Women entrepreneurs: think big and be bold
(As originally published in the Financial Post, April 2013)
By Kate McKechnie, Senior Manager, EY
Taking a small company and making it big isn't the easiest undertaking. Knowing when, where and how to scale-up is one of the biggest challenges small business owners encounter. Setting the right expectations for yourself and your company is the first and foremost step to any growth goal.
The higher your expectations for yourself, the more you are likely to achieve. This is especially important for women entrepreneurs who sometimes neglect to view themselves as future market leaders — a crucial component to succeeding in today's competitive business environment.
Women entrepreneurs have the same set of unique qualities as their male counterparts — a desire to innovate, a willingness to take calculated risks, a knack for turning adversity into opportunity, an ability to see possibilities others don't. And often times their skills go above and beyond this. They deliver fresh ideas that can ignite change and drive growth for themselves, their businesses and their communities.
These are the qualities that make start-ups successful. And they're the same qualities that build market-leading companies. Yet too often women entrepreneurs fail to see themselves as game-changers. It's this mindset that stands in the way to setting high expectations.
But it's no surprise this mentality exists given the scarcity of women at the helm of large businesses. Women entrepreneurs have relatively few role models to encourage them in their boldest dreams. Women are vastly underrepresented in leadership roles in business. Although the number of female CEOs of Fortune 500 companies has doubled in the last decade, women still only represented 3.6% of total leadership roles in 2012.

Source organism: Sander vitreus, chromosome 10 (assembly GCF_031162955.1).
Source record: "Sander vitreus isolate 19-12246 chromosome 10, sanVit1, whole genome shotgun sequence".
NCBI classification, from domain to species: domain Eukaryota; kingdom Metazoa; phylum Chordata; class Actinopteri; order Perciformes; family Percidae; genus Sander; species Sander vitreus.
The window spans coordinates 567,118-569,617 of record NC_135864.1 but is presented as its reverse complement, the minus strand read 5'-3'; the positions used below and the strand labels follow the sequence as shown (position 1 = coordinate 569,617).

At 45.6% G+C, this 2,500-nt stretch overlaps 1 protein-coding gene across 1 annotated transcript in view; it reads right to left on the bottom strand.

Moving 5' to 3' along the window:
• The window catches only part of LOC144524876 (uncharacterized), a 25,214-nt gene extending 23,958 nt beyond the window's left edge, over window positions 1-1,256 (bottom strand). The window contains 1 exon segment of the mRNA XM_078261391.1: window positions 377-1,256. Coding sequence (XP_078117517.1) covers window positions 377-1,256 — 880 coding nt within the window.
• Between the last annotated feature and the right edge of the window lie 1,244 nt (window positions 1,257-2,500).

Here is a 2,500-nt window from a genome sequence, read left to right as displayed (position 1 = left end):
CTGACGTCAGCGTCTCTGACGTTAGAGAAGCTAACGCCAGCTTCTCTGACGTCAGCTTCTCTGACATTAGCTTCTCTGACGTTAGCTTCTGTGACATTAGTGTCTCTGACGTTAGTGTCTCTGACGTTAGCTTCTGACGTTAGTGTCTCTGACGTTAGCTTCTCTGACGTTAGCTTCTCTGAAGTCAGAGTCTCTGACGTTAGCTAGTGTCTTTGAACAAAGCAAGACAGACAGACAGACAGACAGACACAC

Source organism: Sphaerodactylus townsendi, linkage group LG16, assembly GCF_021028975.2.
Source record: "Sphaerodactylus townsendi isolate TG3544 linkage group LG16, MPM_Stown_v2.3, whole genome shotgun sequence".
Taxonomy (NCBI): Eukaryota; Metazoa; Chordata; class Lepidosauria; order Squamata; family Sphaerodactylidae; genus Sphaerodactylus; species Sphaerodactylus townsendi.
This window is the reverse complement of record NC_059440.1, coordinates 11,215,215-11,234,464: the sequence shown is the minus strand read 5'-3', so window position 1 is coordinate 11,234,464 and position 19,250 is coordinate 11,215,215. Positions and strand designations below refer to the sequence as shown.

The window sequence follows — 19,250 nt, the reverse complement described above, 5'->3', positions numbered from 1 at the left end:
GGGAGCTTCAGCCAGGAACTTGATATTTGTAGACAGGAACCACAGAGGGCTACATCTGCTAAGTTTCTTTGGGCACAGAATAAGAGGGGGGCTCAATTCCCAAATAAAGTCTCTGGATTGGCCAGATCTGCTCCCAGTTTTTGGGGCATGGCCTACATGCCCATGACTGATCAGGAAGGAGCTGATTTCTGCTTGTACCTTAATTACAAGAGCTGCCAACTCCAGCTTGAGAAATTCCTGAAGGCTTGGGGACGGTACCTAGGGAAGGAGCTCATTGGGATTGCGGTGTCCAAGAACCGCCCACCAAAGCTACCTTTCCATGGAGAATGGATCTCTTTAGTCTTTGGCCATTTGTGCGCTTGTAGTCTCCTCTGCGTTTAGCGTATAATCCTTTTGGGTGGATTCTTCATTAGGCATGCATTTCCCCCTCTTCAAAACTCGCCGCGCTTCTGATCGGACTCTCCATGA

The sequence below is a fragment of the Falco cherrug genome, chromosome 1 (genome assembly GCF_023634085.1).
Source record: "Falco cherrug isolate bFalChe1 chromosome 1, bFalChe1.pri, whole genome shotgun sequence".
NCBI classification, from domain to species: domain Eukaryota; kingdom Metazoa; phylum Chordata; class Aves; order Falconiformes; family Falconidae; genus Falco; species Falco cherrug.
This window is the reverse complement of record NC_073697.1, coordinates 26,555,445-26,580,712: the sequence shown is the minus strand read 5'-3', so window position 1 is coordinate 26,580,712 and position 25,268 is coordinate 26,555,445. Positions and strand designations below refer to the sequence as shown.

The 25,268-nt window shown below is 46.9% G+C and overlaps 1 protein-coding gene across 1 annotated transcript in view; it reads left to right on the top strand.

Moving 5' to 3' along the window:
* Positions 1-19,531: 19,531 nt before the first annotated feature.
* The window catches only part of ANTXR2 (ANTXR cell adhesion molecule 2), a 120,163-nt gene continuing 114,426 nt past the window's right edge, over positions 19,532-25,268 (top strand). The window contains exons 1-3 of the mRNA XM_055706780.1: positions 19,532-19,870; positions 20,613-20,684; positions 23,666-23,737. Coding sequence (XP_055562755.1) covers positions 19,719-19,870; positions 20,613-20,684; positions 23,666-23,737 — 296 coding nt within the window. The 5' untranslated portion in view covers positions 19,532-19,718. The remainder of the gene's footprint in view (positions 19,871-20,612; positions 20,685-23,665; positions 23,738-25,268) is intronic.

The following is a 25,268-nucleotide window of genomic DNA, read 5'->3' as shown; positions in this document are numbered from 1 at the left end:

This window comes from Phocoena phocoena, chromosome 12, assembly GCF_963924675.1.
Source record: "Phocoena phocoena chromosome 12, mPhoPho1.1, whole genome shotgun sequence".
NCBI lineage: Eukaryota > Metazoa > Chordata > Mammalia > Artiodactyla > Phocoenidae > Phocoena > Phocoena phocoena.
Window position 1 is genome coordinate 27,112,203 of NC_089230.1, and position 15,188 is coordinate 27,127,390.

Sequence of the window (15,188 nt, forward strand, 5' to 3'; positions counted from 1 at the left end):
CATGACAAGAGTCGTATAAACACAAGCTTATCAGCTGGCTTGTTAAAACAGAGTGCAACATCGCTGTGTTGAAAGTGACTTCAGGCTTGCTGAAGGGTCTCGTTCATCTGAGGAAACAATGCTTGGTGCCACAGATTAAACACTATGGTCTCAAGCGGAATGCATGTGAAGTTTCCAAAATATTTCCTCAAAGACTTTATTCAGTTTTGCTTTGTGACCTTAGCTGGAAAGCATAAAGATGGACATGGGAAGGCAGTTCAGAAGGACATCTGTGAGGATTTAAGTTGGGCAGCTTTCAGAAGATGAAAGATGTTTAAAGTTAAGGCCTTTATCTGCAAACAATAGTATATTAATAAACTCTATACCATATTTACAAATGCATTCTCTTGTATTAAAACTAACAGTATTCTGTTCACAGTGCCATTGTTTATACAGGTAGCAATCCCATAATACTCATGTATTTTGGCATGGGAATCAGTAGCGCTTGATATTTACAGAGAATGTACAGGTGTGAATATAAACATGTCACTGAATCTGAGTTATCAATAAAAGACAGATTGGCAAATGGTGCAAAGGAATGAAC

This research says it all. There's a pressing need for more role models, confidence and awareness of their own potential among women entrepreneurs. So while setting high expectations for yourself and your company is the first step to achieving size and scale, the second step is pursuing those goals with confidence. Women need to adjust the way they see themselves. And one way to do that is to improve the way we talk about ourselves and our business — not an easy task.
Fortunately, this is a skill that can be learned. That's why we're excited to launch Ernst & Young's Entrepreneurial Winning Women program in Canada this year. The program teaches this critical tactic through customized executive leadership training and opportunities to join an elite North American business network of accomplished entrepreneurs and other high-growth companies.
Selling yourself and your company is never easy. But through our program, and in conversation with successful women entrepreneurs, we’ve identified the following four effective tips to start selling yourself and your company:
- Don't undersell yourself: Ensure the professional persona reflects your accomplishments and capabilities
- Describe your business in clear terms: Focus on what differentiates your business
- Highlight your growth potential: express your long-term vision (and those expectations)
- Leave them wanting more: pique your audience's interest enough to schedule the next meeting
Women entrepreneurs in all markets have great potential to expand their businesses. To get there, though, women entrepreneurs are going to have to become more comfortable setting high expectations for themselves and their companies and talking about them with confidence. It's about thinking big and being bold.